Search Images Maps Play YouTube News Gmail Drive More »
Sign in
Screen reader users: click this link for accessible mode. Accessible mode has the same essential features but works better with your reader.

Patents

  1. Advanced Patent Search
Publication numberUS4777343 A
Publication typeGrant
Application numberUS 06/845,612
Publication dateOct 11, 1988
Filing dateMar 28, 1986
Priority dateApr 3, 1985
Fee statusPaid
Also published asDE3679098D1, EP0196612A2, EP0196612A3, EP0196612B1
Publication number06845612, 845612, US 4777343 A, US 4777343A, US-A-4777343, US4777343 A, US4777343A
InventorsDavid E. Goodwin
Original AssigneeD. E. Goodwin Engineering Developments Limited
Export CitationBiBTeX, EndNote, RefMan
External Links: USPTO, USPTO Assignment, Espacenet
Plasma arc apparatus
US 4777343 A
Abstract
The invention relates to plasma arc apparatus. In plasma arc apparatus it is known to provide a torch, there being provided within the torch an electrode suitably connected to a source of supply, and there being the provision for the passage of gas through the torch and through a nozzle on the torch and for the supply of coolant to reduce the temperature of the electrode and the nozzle during use. A construction of plasma arc apparatus with a torch in which the electrode can be removed and replaced with relative ease and which at the same time provides for effective sealing between the electrode and its support member is already known, and the object of the invention is to improve such known construction, which objective is met by a construction having a retaining bush engaging with the electrode and being engaged by a secondary nozzle and whereby the electrode is maintained in place substantially co-axial with the outlet orifice of said primary nozzle, said secondary nozzle being engaged by said primary nozzle, such as to space the retaining bush from the primary nozzle, and there being means to allow the passage of gas from within the electrode to the space between the retaining bush and the primary nozzle, and into the primary nozzle.
Images(1)
Previous page
Next page
Claims(7)
What I claim is:
1. Plasma arc apparatus comprising a torch, an electrode within the torch and a primary nozzle associated with the electrode, the torch having an electrode holder with means at the end facing the primary nozzle for engaging with the electrode, said electrode being a push-fit into engagement with said means on the electrode holder, there being a gas passageway through the electrode holder, said gas passageway extending through the electrode engagement means whereby gas is directed at the rear end of the electrode, there being a retaining bush engaging with the electrode and being engaged by an intermediate nozzle holder and whereby the electrode is maintained in place substantially co-axial with the outlet orifice of said primary nozzle, said intermediate nozzle holder being engaged by said primary nozzle, such as to space the retaining bush from the primary nozzle, and there being means to allow the passage of gas from within the electrode to the space between the retaining bush and the primary nozzle, and into the primary nozzle; wherein passageways are provided in the intermediate nozzle holder for the further direction of gas around the exterior of the primary nozzle.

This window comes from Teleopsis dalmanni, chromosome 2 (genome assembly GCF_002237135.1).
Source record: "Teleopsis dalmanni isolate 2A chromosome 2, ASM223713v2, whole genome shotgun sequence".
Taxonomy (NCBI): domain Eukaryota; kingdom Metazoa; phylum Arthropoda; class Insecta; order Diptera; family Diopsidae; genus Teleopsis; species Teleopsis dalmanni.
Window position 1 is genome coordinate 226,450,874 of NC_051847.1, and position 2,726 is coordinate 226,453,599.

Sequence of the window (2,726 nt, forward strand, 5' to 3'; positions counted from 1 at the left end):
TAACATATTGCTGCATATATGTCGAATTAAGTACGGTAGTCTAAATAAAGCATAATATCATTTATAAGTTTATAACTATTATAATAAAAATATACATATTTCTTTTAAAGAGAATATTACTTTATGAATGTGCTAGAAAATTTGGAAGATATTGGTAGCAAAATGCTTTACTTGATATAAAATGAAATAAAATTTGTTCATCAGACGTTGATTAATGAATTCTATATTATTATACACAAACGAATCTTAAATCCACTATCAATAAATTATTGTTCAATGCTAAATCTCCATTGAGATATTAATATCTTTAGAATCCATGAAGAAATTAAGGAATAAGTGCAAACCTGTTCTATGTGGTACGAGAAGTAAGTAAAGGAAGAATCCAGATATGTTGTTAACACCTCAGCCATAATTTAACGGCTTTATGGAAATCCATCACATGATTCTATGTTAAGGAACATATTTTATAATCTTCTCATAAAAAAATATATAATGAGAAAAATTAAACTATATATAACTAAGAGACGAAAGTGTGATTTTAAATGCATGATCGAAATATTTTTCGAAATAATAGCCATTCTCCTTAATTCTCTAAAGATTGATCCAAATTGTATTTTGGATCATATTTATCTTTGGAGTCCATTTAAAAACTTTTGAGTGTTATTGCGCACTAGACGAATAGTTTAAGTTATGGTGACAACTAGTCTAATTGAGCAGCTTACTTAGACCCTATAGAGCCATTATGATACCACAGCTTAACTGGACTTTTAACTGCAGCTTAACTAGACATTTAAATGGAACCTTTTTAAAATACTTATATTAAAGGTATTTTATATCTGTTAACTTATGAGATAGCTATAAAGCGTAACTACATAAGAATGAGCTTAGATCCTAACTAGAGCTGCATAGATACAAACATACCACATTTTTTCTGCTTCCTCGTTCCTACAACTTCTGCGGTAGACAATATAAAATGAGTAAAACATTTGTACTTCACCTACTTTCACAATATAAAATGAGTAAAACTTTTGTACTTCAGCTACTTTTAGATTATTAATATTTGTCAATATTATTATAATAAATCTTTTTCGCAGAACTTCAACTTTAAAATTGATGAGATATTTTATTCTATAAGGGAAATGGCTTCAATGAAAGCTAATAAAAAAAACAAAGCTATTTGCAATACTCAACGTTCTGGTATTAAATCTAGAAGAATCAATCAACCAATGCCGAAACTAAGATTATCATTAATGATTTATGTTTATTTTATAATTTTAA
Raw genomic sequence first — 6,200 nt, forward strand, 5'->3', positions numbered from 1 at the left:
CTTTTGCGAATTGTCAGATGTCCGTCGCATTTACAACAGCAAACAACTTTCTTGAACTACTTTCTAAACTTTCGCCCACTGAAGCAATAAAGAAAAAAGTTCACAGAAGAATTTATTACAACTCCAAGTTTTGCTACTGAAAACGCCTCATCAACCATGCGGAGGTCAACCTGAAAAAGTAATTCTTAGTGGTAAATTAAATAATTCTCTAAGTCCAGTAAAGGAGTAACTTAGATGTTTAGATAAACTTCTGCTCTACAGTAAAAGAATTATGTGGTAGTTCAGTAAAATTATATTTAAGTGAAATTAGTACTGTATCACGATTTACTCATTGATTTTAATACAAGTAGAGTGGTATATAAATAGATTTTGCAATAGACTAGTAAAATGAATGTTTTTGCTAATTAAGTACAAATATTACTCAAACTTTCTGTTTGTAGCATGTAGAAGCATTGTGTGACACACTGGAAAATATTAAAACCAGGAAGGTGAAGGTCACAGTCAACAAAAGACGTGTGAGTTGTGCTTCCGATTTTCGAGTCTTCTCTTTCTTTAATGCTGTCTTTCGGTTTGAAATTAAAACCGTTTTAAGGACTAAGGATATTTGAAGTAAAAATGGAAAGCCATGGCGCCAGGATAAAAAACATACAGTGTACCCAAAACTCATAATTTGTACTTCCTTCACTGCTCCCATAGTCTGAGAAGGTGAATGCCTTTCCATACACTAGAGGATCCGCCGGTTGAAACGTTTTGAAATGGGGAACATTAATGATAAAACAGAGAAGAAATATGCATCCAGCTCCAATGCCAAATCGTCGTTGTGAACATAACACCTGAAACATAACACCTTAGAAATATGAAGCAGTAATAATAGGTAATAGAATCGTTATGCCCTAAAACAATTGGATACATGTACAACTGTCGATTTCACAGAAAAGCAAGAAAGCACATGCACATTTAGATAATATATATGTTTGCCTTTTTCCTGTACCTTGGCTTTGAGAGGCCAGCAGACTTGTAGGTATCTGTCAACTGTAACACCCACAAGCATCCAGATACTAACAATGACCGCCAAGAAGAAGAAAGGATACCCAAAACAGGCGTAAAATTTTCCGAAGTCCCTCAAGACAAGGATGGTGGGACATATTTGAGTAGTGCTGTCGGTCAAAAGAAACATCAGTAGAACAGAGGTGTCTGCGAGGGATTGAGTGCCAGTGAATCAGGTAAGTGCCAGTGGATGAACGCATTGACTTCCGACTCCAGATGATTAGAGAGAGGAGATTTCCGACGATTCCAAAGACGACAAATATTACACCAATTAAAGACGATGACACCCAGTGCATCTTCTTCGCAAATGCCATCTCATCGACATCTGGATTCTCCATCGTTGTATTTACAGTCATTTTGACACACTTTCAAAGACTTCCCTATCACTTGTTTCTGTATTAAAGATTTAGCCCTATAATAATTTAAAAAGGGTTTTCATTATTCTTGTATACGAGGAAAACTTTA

2. Plasma arc apparatus as in claim 1, wherein gas is directed externally of the primary nozzle by providing an annular gap between the primary nozzle and the intermediate nozzle holder.
3. Plasma arc apparatus as in claim 1, wherein sealing means is provided to ensure adequate engagement between the electrode and the electrode holder.
4. Plasma arc apparatus as in claim 1, wherein the gas serving initially as the coolant for the electrode and emerging into the space between the retaining bush and the primary nozzle, may be branched at that point, with part of the gas supply passing into the primary nozzle to serve as the gas for the plasma arc, and the remainder flowing into or through the passageways between the primary and nozzle and intermediate nozzle holder.